Set in Victorian England, Robert Hamer's 1949 masterpiece Kind Hearts and Coronets remains the most gracefully mordant of Ealing Comedies. Dennis Price plays Louis D'Ascoyne, the would-be Duke of Chalfont whose Mother was spurned by her noble family for marrying an Italian singer for love. Louis resolves to murder the several of his relatives ahead of him in line for the Dukedom, all of whom are played by Alec Guinness, in order to avenge his Mother--for, as Louis observes, " revenge is a dish which people of taste prefer to eat cold". He gets away with it, only to be arraigned for the one murder of which he is innocent. Guinness' virtuoso performances have been justly celebrated, ranging as they do from a youthful D'Ascoyne concealing his enthusiasm for public houses from his priggish wife ("she has views on such places") to a brace of doomed uncles and one aunt, ranging from the doddery to the peppery. Miles Malleson is a splendid doggerel-spouting hangman, while Valerie Hobson and Joan Greenwood take advantage of unusually strong female roles. But the great joy of Kind Hearts and Coronets is the way in which its appallingly black subject matter (considered beyond the pale by many critics at the time) is conveyed in such elegantly ironic turns of phrase by Dennis Price's narrator/anti-hero. Serial murder has never been conducted with such exquisite manners and discreet charm. --David Stubbs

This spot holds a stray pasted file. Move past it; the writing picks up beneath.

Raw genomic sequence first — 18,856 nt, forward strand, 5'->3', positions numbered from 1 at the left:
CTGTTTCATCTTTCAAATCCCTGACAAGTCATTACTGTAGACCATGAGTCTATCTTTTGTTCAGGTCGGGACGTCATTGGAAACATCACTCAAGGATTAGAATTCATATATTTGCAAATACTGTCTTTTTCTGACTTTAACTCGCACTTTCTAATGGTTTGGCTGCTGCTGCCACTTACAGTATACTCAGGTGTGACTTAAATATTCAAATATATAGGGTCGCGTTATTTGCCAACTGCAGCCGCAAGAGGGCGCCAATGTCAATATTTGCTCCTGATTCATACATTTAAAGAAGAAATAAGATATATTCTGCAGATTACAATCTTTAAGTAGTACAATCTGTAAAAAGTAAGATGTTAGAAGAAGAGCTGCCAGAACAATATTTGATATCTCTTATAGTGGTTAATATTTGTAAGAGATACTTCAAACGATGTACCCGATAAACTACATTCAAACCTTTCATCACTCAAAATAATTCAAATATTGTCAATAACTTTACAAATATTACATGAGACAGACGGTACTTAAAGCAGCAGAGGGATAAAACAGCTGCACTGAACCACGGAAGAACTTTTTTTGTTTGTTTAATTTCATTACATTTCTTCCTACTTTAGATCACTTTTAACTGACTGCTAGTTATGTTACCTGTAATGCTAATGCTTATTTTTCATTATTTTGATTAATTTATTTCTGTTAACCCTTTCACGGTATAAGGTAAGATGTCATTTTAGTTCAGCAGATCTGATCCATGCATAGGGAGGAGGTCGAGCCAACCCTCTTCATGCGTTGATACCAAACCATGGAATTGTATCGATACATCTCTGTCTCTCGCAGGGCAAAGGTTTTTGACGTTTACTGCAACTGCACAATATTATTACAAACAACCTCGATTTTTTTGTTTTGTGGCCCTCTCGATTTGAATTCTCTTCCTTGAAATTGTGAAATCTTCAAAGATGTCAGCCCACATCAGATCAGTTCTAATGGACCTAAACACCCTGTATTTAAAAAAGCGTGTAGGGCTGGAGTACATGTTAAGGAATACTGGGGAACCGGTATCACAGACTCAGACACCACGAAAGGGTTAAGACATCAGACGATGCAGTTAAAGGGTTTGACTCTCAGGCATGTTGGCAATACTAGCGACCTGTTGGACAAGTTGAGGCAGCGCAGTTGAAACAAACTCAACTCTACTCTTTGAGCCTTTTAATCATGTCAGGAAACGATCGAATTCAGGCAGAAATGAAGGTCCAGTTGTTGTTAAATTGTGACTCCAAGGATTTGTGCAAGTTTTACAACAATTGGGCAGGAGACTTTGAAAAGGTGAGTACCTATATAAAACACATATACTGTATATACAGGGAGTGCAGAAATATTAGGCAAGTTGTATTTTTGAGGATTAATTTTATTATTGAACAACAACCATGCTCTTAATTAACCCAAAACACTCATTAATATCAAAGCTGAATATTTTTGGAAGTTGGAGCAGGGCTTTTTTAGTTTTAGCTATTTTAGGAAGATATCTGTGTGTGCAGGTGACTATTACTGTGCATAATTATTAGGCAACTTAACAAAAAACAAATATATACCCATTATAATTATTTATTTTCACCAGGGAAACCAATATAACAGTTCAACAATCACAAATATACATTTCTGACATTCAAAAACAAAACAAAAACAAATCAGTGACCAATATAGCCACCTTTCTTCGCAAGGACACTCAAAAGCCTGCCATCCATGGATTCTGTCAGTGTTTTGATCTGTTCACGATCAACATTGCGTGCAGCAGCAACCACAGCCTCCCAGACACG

Customer Reviews

4.8 out of 5 stars
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Top Customer Reviews

Format: DVD
This is one of the classic Ealing comedies which lingers long in the memory and leaves a very happy aftertaste. It is unique because of Alec Guinness's tour de force in personifying all the D'Ascoignes, but it has many other virtues too - the suave and solid work of Dennis Price and of Valerie Hobson, beautiful and remote with just a hint of earthy lustfulness, and Joan Greenwood, much more worldly and playful and every bit as characterful. The screenplay is full of intelligence - I have always enjoyed the superannuated parson's description of the west window of his church as having 'all of the exuberance of Chaucer without, happily, any of the concomitant crudities of his period' - and the plot is neat and clever, with the irony of Price's downfall resulting from the one death he was not responsible for and then, when all seems well after all, the strong hint that it may not be. I've seen the film a number of times and it always gives delight. It is one film which fully justifies the epithet 'well-liked', and that is just what it deserves to be.